Trump demands apology over the booing of Mike Pence

Vice president-elect booed at performance of a hit hip-hop musical in New York on Friday night

The cast of Hamilton: An American Musical deliver a message to US vice-president elect Mike Pence as he attends a performance in New York. Video: Hamilton: An American Musical


US president-elect Donald Trump has called on the cast of the hip-hop musical Hamilton, currently being staged in New York, to apologise to the vice president-elect Mike Pence after he was booed while attending a performance of the show on Friday night.

In a tweet, Mr Trump said the cast had been “very rude” to the “wonderful” Mr Pence and said the “theater must always be a safe and special place.”

As well as being booed by the audience when he attended the musical, Mr Pence then had a message about protecting diversity delivered to him from the stage after the curtain call.

As Mr Pence turned up for the Broadway show at the Richard Rogers Theater and entered the auditorium, video taken by onlookers and posted to social media picked up some audience members cheering him, then more people booing him.

Mr Pence walked down the aisle towards his seat and waved briefly as people in the theatre clearly began to realise who he was. Then the boos began.

The show was occasionally disrupted by more loud booing at Mr Pence. The irony of a strong conservative who opposes many gay rights attending a hip-hop musical with a pointedly diverse cast was not lost on patrons, as noted in an early report by Variety magazine.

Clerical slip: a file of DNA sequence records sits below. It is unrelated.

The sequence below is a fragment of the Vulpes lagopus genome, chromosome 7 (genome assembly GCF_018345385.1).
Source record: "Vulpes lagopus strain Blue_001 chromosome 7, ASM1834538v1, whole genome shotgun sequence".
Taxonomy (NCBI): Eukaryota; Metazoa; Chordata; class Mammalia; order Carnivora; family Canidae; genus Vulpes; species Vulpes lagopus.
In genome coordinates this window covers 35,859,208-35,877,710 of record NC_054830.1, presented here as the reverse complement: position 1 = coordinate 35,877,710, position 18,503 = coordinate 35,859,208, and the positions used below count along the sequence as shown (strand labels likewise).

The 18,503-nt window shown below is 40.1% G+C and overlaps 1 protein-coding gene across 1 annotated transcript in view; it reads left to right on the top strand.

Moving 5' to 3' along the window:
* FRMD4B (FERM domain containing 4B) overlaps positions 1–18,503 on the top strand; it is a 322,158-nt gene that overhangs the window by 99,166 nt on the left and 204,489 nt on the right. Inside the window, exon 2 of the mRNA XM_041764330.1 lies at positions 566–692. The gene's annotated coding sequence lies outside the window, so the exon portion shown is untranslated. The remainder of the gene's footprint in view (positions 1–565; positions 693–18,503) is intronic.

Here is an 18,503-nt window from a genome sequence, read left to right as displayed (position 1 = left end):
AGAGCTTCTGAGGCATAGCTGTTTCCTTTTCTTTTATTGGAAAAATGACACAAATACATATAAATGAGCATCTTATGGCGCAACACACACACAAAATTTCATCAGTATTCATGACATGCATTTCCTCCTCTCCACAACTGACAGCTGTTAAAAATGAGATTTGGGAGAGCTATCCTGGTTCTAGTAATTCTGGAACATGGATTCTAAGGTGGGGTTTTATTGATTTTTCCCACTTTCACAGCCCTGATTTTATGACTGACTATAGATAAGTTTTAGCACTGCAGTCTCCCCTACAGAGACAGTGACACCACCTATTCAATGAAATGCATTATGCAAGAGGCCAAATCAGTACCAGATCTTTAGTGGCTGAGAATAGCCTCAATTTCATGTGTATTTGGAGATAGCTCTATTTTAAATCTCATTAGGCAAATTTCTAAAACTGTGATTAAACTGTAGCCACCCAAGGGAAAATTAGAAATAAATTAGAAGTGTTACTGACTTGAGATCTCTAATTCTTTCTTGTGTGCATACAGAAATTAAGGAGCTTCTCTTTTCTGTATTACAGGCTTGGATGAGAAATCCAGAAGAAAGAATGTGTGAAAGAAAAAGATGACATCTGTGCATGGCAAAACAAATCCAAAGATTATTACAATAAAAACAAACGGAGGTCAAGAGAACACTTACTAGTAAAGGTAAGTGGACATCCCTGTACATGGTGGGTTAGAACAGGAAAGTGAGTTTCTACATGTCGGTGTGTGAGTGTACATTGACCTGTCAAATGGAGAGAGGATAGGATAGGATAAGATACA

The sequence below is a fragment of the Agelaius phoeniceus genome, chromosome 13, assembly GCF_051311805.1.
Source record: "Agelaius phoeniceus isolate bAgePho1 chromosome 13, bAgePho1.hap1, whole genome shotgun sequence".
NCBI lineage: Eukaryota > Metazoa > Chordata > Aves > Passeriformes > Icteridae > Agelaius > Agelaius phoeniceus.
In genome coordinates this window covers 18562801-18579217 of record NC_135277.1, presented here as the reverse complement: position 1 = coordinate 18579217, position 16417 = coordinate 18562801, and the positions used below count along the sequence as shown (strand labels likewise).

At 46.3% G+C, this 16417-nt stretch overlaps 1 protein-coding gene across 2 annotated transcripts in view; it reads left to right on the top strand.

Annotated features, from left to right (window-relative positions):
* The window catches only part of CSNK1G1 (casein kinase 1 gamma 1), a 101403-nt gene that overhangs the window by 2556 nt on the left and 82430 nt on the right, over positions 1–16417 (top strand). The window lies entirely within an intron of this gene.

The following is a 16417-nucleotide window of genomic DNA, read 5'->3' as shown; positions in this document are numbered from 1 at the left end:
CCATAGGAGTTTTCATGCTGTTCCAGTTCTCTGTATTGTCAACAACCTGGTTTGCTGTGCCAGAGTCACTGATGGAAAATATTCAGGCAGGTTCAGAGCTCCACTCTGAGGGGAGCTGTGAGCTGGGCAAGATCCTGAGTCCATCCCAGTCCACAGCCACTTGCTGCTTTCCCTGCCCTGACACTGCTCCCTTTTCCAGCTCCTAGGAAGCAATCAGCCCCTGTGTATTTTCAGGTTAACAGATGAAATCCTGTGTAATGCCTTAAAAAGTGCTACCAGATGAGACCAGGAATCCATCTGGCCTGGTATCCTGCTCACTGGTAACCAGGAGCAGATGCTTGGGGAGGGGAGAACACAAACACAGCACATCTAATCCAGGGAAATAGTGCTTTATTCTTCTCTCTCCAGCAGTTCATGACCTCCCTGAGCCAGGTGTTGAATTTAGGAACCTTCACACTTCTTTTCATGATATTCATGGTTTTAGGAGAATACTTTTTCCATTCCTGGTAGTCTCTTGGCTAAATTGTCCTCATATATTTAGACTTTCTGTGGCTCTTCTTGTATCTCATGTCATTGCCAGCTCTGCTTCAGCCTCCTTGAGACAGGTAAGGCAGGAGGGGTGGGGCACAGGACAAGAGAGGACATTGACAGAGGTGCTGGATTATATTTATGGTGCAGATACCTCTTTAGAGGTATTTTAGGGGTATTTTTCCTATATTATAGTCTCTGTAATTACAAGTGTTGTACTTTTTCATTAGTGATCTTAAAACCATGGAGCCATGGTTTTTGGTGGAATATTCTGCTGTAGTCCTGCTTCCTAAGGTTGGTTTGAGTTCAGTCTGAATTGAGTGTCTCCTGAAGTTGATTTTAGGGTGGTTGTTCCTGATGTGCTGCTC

At first it was thought Mr Pence had left the show at the interval, but it later turned out that he had returned to his seat, possibly after the lights went down, at the beginning of the second act in an attempt to minimise disruption.

Mr Pence ended up watching the whole show but as he was about to leave the theatre at the end of the curtain call a member of the cast called him back.

Brandon Dixon, who plays vice-president Aaron Burr, stepped forward and took out a piece of paper.

He thanked the audience for seeing the show, then said: “Vice-president Mike Pence, I see you walking out, but I hope you will hear us, just a few moments.”

As some quiet boos emanated from the audience as it began to disperse, Mr Dixon hushed the audience and delivered a message.

“There is nothing to boo here, ladies and gentlemen, we are sharing a story of love,” he said.

He continued: “Mike Pence, we welcome you here. We are the diverse Americans who are alarmed and anxious that your new administration will not protect us, our planet, our children, our parents.”

Many of the remaining audience began to cheer softly as Mr Dixon, who is African American, pointed towards Mr Pence.

“Or defend us and uphold our inalienable rights... we hope that this show has inspired you to uphold our American values and work on behalf of all of us,” he continued, to rising cheers.

“We thank you for sharing this wonderful American story, told by a diverse group of men and women of different colors, creeds and orientations,” he concluded.

It was not clear whether Mr Pence publicly acknowledged the address or made any response immediately afterwards.

The show was created by Lin-Manuel Miranda, whom it turned into a superstar. He had a long run as the lead playing US founding father Alexander Hamilton.

Mr Miranda relinquished the part earlier this year to the actor Javier Munoz, his understudy.

Mr Munoz is openly gay and HIV-positive. He has made a point of speaking out

about living with HIV since 2002 and how he hopes to diminish the stigma around HIV and Aids.

Guardian Service